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Rutgers librarian examines how political wives coped with adultery

sketch: wife looking at husband at podium
Illustration by Henry Charles

Political commentators and reporters often have a field day when news breaks that a politician has committed infidelity. News reports will analyze the effect of the development on the elected official, his/her family, the other person involved, the political scene, and the area represented by the official. Subsequent updates will track the efforts of the key actors in the drama to rebuild their lives and reputations and move past the public scandal.

Rarely does any commentator examine the similarities and differences between how the people most affected in such scandals – often the unsuspecting wives – handle the upheaval of the situation and its shattering effects on their self-image, their life circumstances, and their families.

Julie Still, a librarian at the Paul Robeson Library on the Rutgers-Camden, decided to conduct such an analysis and focused on four contemporary public personalities. Using published autobiographies as her source material, Still studied the perspectives of former First Lady and now Secretary of State Hillary Clinton; Elizabeth Edwards, wife of a former senator, Democratic nominee for vice president and candidate for president; Dina Matos McGreevey, former First Lady of New Jersey; and Jenny Sanford, former First Lady of South Carolina. Her essay was published in February in MP, an online feminist journal.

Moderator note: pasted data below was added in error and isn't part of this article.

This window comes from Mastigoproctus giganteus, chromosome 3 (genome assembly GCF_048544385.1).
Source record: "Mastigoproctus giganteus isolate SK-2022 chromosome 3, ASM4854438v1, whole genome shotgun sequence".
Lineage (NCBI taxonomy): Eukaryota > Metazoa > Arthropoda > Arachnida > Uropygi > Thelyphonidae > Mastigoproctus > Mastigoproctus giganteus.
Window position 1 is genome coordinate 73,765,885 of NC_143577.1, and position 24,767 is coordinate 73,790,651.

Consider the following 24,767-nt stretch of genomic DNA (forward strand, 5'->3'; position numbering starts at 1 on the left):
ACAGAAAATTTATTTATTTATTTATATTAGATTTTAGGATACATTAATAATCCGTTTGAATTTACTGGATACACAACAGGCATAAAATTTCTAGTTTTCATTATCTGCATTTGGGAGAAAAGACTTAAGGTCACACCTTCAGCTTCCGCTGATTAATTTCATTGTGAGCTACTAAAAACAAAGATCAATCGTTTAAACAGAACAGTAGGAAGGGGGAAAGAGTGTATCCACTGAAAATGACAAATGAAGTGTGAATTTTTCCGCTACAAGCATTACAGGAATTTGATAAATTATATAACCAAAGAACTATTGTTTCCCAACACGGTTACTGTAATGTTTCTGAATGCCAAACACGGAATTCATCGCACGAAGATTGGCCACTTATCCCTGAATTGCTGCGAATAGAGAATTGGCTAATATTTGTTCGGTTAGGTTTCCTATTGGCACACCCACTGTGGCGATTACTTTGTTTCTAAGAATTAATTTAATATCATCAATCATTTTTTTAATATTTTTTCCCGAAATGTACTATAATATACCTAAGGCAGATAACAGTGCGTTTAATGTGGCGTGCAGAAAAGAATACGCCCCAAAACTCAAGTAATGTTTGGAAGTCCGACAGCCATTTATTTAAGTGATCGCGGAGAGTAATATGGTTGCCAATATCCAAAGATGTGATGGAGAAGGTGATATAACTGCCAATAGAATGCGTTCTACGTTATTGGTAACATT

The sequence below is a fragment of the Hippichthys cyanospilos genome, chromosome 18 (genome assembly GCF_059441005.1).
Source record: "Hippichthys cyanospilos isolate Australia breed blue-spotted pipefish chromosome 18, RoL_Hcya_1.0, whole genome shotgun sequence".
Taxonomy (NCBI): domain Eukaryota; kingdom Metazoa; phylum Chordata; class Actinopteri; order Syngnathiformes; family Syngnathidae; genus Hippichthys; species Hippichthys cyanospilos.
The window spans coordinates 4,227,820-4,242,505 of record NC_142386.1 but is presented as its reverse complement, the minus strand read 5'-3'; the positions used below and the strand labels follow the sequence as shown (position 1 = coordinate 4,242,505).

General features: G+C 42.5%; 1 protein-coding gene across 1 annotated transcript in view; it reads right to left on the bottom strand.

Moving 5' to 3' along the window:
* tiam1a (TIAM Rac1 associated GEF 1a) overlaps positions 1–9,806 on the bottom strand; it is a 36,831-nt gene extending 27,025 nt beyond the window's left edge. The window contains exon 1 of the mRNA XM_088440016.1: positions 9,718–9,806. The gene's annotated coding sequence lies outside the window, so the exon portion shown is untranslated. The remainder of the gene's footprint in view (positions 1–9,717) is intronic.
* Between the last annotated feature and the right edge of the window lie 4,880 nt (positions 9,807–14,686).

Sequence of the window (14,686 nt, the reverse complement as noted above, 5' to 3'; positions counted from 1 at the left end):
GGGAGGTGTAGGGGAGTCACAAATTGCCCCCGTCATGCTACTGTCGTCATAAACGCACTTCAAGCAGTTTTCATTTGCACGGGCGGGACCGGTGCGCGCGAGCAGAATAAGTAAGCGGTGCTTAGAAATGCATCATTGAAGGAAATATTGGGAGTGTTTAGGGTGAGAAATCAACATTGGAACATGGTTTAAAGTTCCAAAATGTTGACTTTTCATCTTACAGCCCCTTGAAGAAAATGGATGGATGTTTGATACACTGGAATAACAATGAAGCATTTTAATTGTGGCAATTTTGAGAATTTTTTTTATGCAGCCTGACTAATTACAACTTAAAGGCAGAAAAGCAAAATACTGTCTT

Still discovered that all four women wrote that to weather the emotional trauma, they drew on the support of friends and family. Another commonality was that each straying spouse revealed his indiscretions in small increments, instead of 'coming clean' in one instance. All four women also had significant work experience on their own, before their marriages, and thus had confidence in their ability to move on from the experience.

Still also notes critical differences in the four situations, such as Mrs. Clinton's choice to remain in her marriage and the short duration of McGreevey's marriage before the scandal broke. Still concludes with observations on why autobiographies by political wives, which frankly address the scandals that enveloped their lives, have become more common.

To read the full article, go to: http://academinist.org/wp-content/uploads/2010/06/MP03_02_06Still_Goodwives.pdf





Posted February 11, 2011; March 7, 2011 (image added)